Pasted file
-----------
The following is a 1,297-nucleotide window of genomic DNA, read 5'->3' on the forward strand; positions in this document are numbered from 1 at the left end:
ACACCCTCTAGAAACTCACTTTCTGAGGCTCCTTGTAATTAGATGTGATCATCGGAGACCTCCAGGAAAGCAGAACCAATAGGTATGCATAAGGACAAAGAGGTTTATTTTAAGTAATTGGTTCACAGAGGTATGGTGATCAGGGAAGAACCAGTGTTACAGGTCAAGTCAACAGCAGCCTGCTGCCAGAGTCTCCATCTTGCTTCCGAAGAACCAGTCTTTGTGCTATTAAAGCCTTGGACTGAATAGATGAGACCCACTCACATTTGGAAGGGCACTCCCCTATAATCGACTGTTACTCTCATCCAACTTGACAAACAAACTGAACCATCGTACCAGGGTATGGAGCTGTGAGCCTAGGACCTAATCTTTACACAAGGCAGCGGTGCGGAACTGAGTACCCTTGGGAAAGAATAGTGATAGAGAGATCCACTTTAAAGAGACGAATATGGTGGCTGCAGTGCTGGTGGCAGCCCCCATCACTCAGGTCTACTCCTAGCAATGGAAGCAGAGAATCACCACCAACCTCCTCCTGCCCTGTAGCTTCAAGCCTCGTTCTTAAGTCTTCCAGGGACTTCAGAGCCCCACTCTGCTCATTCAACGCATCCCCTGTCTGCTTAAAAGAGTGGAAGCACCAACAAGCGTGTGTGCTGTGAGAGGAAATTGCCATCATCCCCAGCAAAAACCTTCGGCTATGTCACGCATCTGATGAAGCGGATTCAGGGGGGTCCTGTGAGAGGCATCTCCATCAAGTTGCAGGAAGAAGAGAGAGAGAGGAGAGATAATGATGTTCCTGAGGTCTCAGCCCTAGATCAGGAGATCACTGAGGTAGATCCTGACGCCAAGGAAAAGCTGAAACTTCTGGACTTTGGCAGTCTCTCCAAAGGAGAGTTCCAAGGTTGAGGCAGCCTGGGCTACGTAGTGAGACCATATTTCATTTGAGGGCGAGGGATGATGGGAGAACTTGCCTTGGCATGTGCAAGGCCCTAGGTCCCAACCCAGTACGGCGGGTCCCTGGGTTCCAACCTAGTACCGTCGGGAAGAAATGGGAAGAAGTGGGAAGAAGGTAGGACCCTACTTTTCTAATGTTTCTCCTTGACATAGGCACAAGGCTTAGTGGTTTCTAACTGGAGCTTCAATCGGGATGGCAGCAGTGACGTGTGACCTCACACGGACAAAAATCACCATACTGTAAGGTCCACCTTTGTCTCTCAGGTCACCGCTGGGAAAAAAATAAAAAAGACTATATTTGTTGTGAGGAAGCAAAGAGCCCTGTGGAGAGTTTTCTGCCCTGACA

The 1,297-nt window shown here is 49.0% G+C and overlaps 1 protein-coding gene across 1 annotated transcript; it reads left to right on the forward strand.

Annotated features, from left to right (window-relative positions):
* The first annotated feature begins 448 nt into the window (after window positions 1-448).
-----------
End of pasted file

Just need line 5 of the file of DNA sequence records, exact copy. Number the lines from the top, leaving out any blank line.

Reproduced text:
* The first annotated feature begins 448 nt into the window (after window positions 1-448).